The 4th of March, in the middle of Brazilian carnival, so nobody cared, there were just 100 days left to the official opening of the World Cup 2014. The big question is, is Brazil ready for the World Cup and what is left to be done.
The countdown that began in 2007 is coming to an end. Seven years have passed since the moment Brazil was confirmed as host of the World Cup 2014, and now there are only 100 days before the tournament kicks off on June 12 in the Corinthians Arena in São Paulo.
Brazil has yet to finish the construction of four of the 12 stadiums for the World Cup. But it isn’t just the stadiums. Nor only the airports. Urban mobility is also among the concerns of the FIFA. In Pernambuco, for example, with 113 days left to the World Cup the football fans, to reach the Pernambuco Arena, still will face an ordeal. Everywhere the infrastructure as airports, roads and public transport are (far) behind schedule and even sometimes cancelled.
When we only look at the stadiums, Brazil can claim that 66.6% is ready for the World Cup. In the same period, with 100 days to go in 2006, Germany was 100% ready, while South Africa, in 2010, could be considered 80% ready to receive the tournament.
In the case of Brazil, the country has failed to meet the deadline of the FIFA to finish the 12 stadiums in December last year and now races against time to finish the last four – Manaus, Cuiaba, Curitiba and São Paulo.
The problems, however, go beyond the limits of the football fields. Interventions, reconstructions and modifications of various airports will not be ready until June. The Minister of Sports Aldo Rebelo said that he will even be satisfied with the completion of a “good part” of the works. The same applies to urban mobility (public transport), with only 6 of the 41 projects completed. A lot should be completed in the nick of time, but a significant portion will be postponed for later after the World Cup. The implementation of the infrastructure of the telecommunications also is a drama.
It might be clear that the “top-hats” at FIFA headquarters in Zürich are getting nervous. Last Saturday March 1, the secretary-general of the FIFA, Jérôme Valcke, stated that the delay in finishing the Brazilian stadiums for the World Cup this year is a big challenge for the FIFA.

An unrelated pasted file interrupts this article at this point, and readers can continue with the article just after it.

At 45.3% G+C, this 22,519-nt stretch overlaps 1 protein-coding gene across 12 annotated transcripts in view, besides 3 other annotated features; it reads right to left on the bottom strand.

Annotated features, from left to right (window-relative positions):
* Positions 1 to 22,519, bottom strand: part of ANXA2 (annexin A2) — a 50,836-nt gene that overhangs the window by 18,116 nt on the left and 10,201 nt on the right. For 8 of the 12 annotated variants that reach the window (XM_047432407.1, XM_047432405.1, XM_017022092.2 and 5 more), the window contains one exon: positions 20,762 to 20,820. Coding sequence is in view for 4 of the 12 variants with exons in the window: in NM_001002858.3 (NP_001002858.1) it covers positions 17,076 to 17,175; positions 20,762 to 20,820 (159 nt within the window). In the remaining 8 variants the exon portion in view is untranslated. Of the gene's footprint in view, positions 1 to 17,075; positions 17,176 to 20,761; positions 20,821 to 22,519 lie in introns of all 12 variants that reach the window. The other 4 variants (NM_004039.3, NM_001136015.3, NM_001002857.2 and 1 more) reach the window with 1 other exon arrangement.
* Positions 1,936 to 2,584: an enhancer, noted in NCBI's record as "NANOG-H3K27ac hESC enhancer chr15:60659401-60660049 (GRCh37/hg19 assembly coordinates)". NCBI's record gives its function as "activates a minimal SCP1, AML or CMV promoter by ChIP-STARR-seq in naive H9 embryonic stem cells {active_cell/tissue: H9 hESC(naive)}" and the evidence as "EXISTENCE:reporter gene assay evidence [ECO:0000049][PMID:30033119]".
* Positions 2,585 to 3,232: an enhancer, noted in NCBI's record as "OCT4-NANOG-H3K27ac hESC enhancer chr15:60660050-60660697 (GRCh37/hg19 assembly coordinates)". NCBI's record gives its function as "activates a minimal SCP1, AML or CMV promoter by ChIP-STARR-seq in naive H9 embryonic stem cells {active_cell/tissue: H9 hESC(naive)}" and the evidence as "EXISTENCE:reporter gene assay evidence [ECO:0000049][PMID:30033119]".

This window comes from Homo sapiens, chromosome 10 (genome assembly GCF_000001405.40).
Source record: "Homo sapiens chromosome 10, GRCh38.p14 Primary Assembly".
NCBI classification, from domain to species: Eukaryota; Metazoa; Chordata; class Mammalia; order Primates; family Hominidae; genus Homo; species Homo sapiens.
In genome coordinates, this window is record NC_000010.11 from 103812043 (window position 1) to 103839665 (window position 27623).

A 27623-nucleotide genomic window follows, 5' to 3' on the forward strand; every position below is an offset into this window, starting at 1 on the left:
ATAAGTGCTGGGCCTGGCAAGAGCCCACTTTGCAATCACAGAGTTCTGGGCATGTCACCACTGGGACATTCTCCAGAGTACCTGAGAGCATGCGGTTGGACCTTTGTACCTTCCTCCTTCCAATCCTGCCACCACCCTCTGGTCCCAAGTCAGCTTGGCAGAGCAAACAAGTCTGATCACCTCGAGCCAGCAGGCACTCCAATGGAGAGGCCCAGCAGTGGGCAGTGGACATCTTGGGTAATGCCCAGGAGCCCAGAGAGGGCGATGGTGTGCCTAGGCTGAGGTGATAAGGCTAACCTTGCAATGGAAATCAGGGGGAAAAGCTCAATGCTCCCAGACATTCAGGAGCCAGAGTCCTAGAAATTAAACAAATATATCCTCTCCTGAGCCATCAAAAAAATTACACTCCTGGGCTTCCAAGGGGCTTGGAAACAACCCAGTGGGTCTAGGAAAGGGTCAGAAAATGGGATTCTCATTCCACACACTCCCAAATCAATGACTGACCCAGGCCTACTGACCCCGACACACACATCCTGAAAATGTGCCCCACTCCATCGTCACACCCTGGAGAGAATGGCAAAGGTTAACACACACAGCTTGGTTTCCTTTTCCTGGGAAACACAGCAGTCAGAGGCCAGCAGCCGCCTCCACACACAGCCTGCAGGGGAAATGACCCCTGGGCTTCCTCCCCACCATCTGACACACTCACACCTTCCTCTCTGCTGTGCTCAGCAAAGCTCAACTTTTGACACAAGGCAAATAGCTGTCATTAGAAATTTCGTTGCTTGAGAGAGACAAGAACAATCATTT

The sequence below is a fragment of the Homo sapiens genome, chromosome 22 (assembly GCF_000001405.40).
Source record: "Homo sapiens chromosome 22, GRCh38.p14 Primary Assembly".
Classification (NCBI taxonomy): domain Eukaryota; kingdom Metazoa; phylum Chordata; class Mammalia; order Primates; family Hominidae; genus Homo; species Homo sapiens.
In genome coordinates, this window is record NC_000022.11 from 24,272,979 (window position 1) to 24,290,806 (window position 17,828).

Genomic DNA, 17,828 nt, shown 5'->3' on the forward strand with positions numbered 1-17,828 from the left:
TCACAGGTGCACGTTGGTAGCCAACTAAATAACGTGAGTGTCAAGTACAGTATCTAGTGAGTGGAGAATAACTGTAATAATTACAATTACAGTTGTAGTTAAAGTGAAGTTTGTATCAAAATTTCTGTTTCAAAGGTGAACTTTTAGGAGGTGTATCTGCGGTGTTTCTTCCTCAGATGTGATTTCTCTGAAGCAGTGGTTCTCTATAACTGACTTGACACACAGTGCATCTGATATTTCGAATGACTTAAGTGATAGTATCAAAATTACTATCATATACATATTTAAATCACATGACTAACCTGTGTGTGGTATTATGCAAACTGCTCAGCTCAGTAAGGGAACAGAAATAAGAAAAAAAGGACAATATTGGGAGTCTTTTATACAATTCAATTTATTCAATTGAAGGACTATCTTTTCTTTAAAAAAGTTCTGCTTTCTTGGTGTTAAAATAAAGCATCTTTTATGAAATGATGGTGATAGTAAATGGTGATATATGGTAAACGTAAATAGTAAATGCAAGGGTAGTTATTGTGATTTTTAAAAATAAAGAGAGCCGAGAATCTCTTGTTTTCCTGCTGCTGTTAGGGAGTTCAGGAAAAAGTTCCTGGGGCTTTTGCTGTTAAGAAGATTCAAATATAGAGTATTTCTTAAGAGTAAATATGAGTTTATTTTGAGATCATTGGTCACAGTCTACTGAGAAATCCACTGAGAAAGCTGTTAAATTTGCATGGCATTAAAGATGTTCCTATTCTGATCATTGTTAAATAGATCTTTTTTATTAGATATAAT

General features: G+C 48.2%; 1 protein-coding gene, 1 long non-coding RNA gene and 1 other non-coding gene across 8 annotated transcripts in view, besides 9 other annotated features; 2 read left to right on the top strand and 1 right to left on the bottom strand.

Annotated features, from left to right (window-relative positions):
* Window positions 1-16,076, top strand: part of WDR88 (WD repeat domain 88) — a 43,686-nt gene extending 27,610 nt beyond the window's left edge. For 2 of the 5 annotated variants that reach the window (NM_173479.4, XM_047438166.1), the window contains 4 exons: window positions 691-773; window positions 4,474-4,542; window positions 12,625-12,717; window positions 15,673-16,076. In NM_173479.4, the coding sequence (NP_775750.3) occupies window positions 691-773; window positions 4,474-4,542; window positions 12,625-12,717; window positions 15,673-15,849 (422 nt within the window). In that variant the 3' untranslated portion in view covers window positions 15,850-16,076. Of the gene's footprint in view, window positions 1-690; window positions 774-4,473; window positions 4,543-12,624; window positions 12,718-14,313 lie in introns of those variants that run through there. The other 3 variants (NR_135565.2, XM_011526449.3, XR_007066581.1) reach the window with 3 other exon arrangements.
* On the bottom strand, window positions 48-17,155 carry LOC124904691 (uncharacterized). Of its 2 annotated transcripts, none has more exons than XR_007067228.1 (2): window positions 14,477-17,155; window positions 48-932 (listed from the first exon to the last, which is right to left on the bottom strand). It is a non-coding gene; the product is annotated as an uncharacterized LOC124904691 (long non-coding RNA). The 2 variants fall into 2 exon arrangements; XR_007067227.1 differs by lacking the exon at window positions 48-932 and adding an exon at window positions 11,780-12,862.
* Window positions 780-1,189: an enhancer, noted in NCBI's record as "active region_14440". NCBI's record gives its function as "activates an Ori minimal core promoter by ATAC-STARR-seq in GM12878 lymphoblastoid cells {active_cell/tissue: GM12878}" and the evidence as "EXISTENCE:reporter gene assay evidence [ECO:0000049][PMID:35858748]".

– We are talking about conditions in which the cement is not even dry – Valcke told reporters.
– We still have to install the whole system of information technology for the press. Without this service and telecommunications up-to-date, you will conclude that we are the worst organizers and that this will be the worst event of all time.
He went on to explain:
– But to install the technology in a stadium we need at least 90 days and must work with all parties involved, our business partners, our media partners, hospitality … The ball starts rolling on 12 June up to the 13th of July, and I expect things will work out fine, but it is also true that whenever you receive something late, it becomes a great challenge to make it on time.
Two years ago (see my article: “World Cup 2014 – Brazil needs a kick in the ass. Right or wrong?”), Valcke delivered one of his most controversial statements, saying that Brazil needed “a kick in the ass”, causing the anger of the Comitê Organizador Local (COL = Local Organising Committee). Asked Saturday if the Brazilians now need a new “kick in the ass”, Valcke dodged the controversy, responding:
– Ask me when the World Cup has finished.
Attempting to avoid further controversy, he continued with:
– Undoubtedly, the stadiums are beautiful, but it still is a challenge for the organisers ((to finish them). And I’m not criticising. It’s just a challenge. We have to find solutions.
Although it’s still not yet clear how the football fans can get to the stadiums, there also are positive factors. The Brazilian football team is ready for its hexa-championship, stadiums which are already in operation are modern and comfortable, the demand for tickets is the greatest in World Cup history and some mobility interventions, particularly those related to public transport, will effectively lead to the benefit of the population. But, in the final stages of preparation, there is still much work to be done, before Brazil, in fact, can realise the promised “Cup of Cups”.